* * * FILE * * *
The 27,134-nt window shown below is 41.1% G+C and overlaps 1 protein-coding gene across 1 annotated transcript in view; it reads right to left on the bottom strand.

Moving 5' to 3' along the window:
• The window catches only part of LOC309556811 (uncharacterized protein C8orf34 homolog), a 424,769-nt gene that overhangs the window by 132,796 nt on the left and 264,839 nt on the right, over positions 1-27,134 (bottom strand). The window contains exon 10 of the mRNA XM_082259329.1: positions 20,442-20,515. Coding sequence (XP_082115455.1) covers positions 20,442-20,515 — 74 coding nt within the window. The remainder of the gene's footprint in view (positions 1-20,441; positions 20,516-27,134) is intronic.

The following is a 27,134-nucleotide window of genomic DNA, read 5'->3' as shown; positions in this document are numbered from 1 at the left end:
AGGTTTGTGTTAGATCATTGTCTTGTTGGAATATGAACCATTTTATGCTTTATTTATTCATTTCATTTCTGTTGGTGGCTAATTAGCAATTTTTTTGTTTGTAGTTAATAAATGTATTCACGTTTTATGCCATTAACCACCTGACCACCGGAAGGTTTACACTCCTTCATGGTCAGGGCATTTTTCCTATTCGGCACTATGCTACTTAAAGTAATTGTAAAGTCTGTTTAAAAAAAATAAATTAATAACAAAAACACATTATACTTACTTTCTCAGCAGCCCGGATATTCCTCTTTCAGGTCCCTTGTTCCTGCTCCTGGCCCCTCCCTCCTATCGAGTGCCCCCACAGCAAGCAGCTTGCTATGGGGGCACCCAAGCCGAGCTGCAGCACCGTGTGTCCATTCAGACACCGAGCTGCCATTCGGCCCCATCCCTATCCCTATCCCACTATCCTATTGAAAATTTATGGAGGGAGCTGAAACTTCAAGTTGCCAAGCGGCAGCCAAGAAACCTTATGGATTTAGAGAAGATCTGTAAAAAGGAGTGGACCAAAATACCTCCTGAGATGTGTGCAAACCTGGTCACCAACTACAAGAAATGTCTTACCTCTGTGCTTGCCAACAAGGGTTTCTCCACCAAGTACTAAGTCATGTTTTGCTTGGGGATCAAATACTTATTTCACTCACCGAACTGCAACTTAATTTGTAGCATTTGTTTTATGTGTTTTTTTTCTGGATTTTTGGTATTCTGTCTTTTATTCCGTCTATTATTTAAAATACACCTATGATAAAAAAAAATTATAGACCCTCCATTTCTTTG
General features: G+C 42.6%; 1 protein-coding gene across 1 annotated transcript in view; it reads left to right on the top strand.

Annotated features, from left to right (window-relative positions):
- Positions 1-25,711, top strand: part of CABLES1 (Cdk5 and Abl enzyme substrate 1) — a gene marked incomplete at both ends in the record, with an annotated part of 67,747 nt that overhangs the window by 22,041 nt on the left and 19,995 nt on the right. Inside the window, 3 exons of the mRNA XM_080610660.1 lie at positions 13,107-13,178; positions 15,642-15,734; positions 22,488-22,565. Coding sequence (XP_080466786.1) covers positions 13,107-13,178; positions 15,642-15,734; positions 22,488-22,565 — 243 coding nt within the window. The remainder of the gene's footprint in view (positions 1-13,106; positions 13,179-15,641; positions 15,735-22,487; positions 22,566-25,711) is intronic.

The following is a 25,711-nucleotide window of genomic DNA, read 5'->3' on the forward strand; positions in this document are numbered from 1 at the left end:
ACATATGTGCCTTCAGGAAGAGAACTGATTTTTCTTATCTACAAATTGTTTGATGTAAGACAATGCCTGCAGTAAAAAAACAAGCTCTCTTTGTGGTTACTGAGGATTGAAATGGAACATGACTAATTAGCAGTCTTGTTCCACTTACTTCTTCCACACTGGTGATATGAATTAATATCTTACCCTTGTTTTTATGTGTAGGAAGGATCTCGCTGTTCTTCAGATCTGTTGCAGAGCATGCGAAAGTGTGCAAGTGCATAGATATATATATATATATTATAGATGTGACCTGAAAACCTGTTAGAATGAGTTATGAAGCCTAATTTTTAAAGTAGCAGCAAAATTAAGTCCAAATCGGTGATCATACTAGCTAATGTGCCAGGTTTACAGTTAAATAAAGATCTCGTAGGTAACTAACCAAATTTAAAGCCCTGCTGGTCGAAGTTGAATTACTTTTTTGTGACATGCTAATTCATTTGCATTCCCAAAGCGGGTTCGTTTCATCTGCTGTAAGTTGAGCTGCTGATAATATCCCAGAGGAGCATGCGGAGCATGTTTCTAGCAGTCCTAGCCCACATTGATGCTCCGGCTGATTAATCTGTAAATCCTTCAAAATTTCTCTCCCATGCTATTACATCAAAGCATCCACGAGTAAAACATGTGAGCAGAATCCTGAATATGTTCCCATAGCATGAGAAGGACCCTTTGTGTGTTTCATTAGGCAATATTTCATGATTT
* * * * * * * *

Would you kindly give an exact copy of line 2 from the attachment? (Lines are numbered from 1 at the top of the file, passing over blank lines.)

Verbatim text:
Moving 5' to 3' along the window: